BEAUTY, ARTISTIC FREEDOM AND THE DIGITAL AGE

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Caption: Photography by Norwegian, Chris Aadland, Make-up by Carly Hart. (Not from Beauty Papers) Original source: @carlyhartmakeup

Flicking through the A3 sheets of ‘Beauty Papers’ Magazine, Issue 1: Plastic, Winter 2016, I witness established artists and the power of facial expression. Perfumier, make-up artist and photographer, Serge Lutens, shares wisdom and offers a glance into his humble beginnings into the world of painting faces. He’s 74 years old and says in relation to the expansion of digital photography, “What counts is the satisfaction you get from something – it’s the expression, through whatever means, modern or not. Nobody cares what mediums you’re using to produce something beautiful.” <1>

To some extent, digital advancement is irrelevant according to Lutens, and to quote Picasso, “If I didn’t have paint, I would paint with soil, and if I didn’t have soil, I would paint with shit.”

Lutens utters – it’s the essence that matters and not the technique. He is confident in what disgusts him, which, I think is a jolly good thing. I think Instagram has ruined clever art (when laughter lines are dabbled with, dimples removed and moles covered up) We don’t even recognise our own friends and that’s sad. Yet, I don’t judge a soul for doing it, if the option to remove dark circles is there, why not? A photographer would keep the dark circles, and portray them on someone who had been taking shots at dawn or sleep walking in an unfamiliar trance. I wonder which image would score the most likes?

I have to agree with Lutens, that there are very few people who wish to break the rules – make-up has become a uniform of; intrusive eyebrows, plumped lips and a body conquest for  a bottom which resembles a shelf. Papers said no to advertising in the magazine, they don’t wish to be dictated to by brands. Lutens is certain they will eat you up, slowly. But obviously, let’s be real, the print journalism world is dying and the big brands help keep writing afloat. It’s the young and impressionable I fear for most, just look at the fitness industry – where you’re judged on the quality of your avocado and the deepness of your squat. I’ve worked in it, it’s a suffocating place of wannabe yogis and outrageous Lycra. I will never have a six pack, why? Because I don’t want one.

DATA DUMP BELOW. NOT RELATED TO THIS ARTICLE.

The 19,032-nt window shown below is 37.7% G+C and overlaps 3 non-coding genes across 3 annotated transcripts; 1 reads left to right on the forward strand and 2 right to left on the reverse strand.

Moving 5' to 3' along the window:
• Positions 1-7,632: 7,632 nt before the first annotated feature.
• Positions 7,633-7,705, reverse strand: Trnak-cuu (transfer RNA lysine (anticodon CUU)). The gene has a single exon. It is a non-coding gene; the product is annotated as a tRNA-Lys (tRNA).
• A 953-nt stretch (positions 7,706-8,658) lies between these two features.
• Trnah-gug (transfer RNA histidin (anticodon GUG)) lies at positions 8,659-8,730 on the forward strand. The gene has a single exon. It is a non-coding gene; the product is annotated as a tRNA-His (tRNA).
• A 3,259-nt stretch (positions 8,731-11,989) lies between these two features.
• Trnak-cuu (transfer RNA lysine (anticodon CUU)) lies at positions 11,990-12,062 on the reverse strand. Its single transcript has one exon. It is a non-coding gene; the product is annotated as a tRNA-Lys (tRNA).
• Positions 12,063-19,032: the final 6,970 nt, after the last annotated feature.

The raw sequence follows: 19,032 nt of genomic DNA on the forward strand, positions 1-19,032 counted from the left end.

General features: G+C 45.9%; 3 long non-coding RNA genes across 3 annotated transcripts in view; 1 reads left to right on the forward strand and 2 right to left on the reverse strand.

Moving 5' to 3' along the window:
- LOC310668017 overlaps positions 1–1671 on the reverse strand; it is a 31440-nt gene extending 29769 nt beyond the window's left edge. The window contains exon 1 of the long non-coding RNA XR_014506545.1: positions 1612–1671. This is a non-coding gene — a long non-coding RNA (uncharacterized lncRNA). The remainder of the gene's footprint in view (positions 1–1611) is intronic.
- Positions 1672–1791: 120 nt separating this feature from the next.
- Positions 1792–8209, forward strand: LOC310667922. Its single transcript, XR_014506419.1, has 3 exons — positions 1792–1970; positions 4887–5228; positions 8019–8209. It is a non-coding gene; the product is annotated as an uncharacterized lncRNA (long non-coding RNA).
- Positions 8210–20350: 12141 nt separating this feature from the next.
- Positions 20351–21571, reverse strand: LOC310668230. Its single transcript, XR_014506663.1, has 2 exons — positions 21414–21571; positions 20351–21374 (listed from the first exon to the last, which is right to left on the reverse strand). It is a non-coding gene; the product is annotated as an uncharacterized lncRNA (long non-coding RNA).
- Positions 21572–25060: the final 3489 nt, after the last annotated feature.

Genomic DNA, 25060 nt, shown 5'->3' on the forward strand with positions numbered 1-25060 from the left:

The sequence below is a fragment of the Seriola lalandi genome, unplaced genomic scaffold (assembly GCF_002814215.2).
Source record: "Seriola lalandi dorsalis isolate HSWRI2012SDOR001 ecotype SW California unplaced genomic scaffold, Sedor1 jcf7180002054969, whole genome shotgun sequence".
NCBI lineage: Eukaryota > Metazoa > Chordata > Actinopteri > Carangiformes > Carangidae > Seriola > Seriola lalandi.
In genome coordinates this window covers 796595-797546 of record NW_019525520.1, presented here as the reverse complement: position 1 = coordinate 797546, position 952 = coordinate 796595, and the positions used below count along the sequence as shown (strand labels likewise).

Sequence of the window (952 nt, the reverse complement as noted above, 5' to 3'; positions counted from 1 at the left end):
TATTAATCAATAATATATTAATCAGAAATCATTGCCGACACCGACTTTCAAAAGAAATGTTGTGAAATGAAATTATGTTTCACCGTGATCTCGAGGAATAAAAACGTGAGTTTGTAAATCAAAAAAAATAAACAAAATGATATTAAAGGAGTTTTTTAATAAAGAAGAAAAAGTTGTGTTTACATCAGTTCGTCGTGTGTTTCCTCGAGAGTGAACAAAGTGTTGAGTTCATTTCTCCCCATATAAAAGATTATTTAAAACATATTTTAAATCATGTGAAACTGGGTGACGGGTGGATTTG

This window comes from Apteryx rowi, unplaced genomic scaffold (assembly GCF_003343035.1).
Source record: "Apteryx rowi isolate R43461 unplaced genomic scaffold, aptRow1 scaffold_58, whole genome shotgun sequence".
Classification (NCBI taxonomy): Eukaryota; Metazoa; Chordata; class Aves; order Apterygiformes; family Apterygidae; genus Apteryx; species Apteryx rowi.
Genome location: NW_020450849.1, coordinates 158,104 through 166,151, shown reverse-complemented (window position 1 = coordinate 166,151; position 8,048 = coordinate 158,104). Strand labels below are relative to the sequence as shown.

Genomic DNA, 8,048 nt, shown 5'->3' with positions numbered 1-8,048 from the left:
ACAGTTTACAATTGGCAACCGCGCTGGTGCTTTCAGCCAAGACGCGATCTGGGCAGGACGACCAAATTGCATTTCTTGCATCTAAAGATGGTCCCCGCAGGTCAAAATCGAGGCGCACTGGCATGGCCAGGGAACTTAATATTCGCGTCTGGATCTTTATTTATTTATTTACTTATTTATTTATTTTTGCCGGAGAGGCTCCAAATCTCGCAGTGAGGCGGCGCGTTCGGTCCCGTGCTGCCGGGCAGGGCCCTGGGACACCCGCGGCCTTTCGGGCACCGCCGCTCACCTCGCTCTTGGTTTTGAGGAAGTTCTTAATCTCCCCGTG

I live with a make-up artist and I know I’m biased, but she’s one of the good ones. Each night before bed, we fight for the sink, so I can brush my teeth and so she can wash her brushes with her goat milk shampoo. Dozens balance along the white tiles, resting from a day of dusting, brushing, patting and stroking.

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Make-up by Carly Hart www.carlyhart.com 

I’m described as ‘low maintenance’ in the house, I have worn Nivea ‘Pearl & Shine’ since I was fifteen and I swear by it. I will also rarely leave the house without a good coating of bronzer. I hate posed imagery and bathroom selfies. Natural shots bring personality and true self. I can’t abide restricted family portraits but love what the coast wind does to my hair.

Lutens created the colours for Dior make-up in his kitchen, he was too shy to go into the Dior laboratory, he feared for the criticism. What he was certain about was grabbing freedom, which is true. You have to be dangerous and take risks, no one else is going to give you freedom. “I became a genius – that’s how you become a genius, people begin to copy you.”

Except – they’re copying an art and not an individual. Let’s be us and express our imperfections and appreciate the beauty in whatever medium you dare choose.

Reference 

1,2,3: (2016) Leonard, M. PERFUMIER, MAKE-UP ARTIST AND PHOTOGRAPHER SERGE LUTENS TALKS TO MAXINE LEONARD ABOUT BEAUTY, AUDACITY AND ARTISTIC FREEDOM. Cited in: Beauty Papers, Issue 1: Plastic, Winter 2016 p.46-52, International export press, United Kingdom.

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